When out in nature — whether camping, hunting, or hiking — a Thermacell is an excellent piece of gear to keep you protected from mosquitoes and other biting insects.
While these devices are tried and tested, sometimes they run into some problems. One of the most common problems is that the Thermacell won’t stay lit.
A Thermacell product that won’t stay lit is likely due to an empty fuel canister, a dirty machine, or the product is in need of replacement parts. And in some cases, it could be that there’s not enough air density to light the butane — this is common at higher elevations.
So, the next time you’re Thermacell won’t stay lit, Try these 4 easy fixes:
Table of Contents
- Thermacell Won’t Stay Lit?
- How To Fix a Thermacell That Won’t Stay Lit
- Little Things To Try First
- Get Creative for Modern Changes to Thermacells
- Problems That Neither You nor Thermacell Can Help
- Other Things To Check
Thermacell Won’t Stay Lit?
When a Thermacell product struggles to stay lit, it’s usually due to one or more of the following issues:
- Lack of fuel
- Dirty parts
- Broken parts
- Stuck pieces
In some circumstances, such as high elevations, the butane lacks enough air density to light or remain lit.
How To Fix a Thermacell That Won’t Stay Lit
1. Refuel the Canister
It might have been a while since you last refueled your Thermacell unit. In that case, turn off the product before refilling.
There may also be damage to the canister that made it leak. Like with refilling, turn off the unit before you change out the fuel cartridge for a replacement.
2. Disassemble and Clean the Parts
While Thermacell products should never be watered down or soaked in cleaning fluids, cleaning the parts could solve your issues with getting your unit to light or stay lit.
For basic cleaning, the company recommends wiping with a damp rag.
If you accidentally get water in your unit:
- Take the product apart with a screwdriver.
- Let the unit air out for several hours.
- Screw the pieces back together, taking care not to screw them too tight.
Most people voice in reviews that if they could not get the unit to start working after quick solutions would opt to take up Thermacell’s offer to repair or replace the product — but some customers take managing their units to another level.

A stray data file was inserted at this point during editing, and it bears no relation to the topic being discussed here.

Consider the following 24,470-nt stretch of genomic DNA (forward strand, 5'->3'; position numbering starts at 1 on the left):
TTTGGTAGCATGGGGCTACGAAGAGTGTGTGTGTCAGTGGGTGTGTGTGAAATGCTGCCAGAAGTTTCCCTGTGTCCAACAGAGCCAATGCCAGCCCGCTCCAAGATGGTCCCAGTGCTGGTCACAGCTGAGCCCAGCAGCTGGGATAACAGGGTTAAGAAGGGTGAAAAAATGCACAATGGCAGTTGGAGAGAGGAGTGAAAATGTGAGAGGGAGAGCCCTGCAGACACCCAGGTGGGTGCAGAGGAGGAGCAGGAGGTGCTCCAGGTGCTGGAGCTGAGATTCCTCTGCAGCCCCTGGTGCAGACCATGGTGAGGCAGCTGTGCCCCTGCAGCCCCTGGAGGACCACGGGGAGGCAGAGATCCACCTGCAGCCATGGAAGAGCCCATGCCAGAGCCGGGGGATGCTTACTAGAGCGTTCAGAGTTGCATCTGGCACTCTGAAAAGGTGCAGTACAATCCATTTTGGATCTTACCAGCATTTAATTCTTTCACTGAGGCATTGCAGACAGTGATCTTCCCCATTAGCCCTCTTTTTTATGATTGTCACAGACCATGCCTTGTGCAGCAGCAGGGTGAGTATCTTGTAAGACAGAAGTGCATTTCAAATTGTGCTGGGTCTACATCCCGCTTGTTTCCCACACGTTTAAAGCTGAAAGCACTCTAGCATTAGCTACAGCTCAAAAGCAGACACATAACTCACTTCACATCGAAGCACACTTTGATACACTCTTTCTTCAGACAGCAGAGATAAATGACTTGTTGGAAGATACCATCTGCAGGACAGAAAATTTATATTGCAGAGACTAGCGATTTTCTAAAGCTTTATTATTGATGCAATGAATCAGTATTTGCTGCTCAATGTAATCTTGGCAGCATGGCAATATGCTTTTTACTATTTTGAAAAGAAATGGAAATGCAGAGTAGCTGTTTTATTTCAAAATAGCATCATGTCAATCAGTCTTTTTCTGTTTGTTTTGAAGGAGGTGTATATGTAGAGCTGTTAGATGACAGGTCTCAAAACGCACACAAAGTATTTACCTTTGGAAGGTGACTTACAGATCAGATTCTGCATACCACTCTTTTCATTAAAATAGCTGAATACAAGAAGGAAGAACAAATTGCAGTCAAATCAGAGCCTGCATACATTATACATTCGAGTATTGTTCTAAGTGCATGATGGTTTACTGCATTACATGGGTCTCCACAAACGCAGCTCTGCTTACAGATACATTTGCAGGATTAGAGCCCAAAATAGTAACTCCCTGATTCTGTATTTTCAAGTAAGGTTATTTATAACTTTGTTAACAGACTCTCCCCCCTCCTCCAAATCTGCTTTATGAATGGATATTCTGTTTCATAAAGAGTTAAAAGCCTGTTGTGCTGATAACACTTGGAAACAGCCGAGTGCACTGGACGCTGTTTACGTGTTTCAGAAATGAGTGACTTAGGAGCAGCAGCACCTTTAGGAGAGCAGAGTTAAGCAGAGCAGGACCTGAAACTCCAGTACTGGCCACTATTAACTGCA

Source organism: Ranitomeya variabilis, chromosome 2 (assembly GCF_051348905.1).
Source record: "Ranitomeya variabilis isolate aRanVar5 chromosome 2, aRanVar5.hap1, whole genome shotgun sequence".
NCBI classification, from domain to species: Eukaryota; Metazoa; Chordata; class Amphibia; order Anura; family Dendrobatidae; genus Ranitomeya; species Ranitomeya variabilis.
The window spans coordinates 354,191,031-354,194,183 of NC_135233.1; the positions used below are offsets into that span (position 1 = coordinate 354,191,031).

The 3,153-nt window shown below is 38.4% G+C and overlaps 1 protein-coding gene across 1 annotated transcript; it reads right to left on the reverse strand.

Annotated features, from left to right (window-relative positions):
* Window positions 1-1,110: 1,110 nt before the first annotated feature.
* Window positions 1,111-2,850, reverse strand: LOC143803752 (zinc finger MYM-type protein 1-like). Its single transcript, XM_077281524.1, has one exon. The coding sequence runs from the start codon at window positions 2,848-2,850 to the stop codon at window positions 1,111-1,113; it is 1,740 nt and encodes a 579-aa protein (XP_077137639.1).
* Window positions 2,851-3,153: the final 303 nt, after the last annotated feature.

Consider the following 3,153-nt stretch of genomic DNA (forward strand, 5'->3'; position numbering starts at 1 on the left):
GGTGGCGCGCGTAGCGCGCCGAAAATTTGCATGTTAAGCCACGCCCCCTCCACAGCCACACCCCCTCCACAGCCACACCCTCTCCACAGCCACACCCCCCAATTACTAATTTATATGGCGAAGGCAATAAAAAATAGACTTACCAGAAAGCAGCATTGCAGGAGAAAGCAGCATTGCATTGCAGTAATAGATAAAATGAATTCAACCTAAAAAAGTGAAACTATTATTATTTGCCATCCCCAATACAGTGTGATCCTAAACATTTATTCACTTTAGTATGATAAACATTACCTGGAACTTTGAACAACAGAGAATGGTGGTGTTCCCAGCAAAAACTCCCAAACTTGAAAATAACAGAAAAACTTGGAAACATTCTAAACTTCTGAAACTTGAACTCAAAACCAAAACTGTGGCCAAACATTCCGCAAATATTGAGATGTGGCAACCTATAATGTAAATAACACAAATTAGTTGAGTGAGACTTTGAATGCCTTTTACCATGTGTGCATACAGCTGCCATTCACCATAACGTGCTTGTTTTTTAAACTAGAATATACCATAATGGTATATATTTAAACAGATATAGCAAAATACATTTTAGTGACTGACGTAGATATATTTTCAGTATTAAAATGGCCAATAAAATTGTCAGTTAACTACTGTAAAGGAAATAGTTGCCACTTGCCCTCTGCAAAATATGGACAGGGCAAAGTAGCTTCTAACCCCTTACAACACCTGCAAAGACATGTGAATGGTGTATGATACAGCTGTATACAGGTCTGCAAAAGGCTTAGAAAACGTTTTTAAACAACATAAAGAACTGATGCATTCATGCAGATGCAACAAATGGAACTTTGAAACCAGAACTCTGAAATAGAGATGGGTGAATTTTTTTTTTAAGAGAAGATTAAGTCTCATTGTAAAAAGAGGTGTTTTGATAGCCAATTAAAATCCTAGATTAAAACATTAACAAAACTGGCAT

Sometimes dust and other particles can get into the smaller parts of the unit. For dust, some customers have taken out the smaller pieces and blown the dust away.
The main caution with this approach is that it can be hard to keep track of the parts and put them back. Others have used pipe cleaners or gun cleaning solvent for wiping and compressed air for drying.
For a more meticulous approach, consider using a toothpick or cotton swab to loosen grime in tight areas and then wipe it down with rubbing alcohol. Ensure that it dries completely before using it again, as rubbing alcohol is flammable.
3. Repair Broken Parts
Thermacell products can be sensitive to tipping over, causing them to break. Even the tiniest crack in the parts that deliver the butane fuel can prevent the unit from lighting.
The easiest way to tell if this is your issue is to listen for the hissing of escaping gas or the smell.
The following YouTube video shows how to fix a butane leak, using a damaged Thermacell Backpacker as an example:
In the video, he takes these steps:
- Take apart the product.
- Find the piece that has the crack.
- File the area so that it is rough enough for the sealant to grip.
- With a toothpick, mix the epoxy.
- Using the toothpick, apply the epoxy to the cracks and the area around them.
- Allow the epoxy to dry for 24 hours.
- Put the unit back together.
- Turn the Thermacell on.
Once you’ve sealed the leak, you can test if you have fixed the issue by listening and smelling for escaping gas. Additionally, you’ll want to ensure that the butane lights and stays lit.
4. Check the Small Lighting Parts
If you like the process of fixing your Thermacell product yourself rather than replacing it when refueling, refilling, and cleaning does not work, then you could check the internal mechanisms.
One part that can cause issues with lighting and staying lit is the spring that responds to the on-off knob. It can get over-compressed and not extend enough as needed to release the butane.
So while you have your unit taken apart, work your way to the spring and massage it apart to help it loosen up. If it responds, put the product back together and test if that was what you needed for reliable lighting.
For more detailed information, check out this YouTube video:
Another possibility, but one you will want to be careful about, is to bend the spark wire into different positions. Some have had luck getting more steady and consistent fuel flow and thus lighting but finding an angle that can give the best spark.
Thermacell Won’t Turn On At All?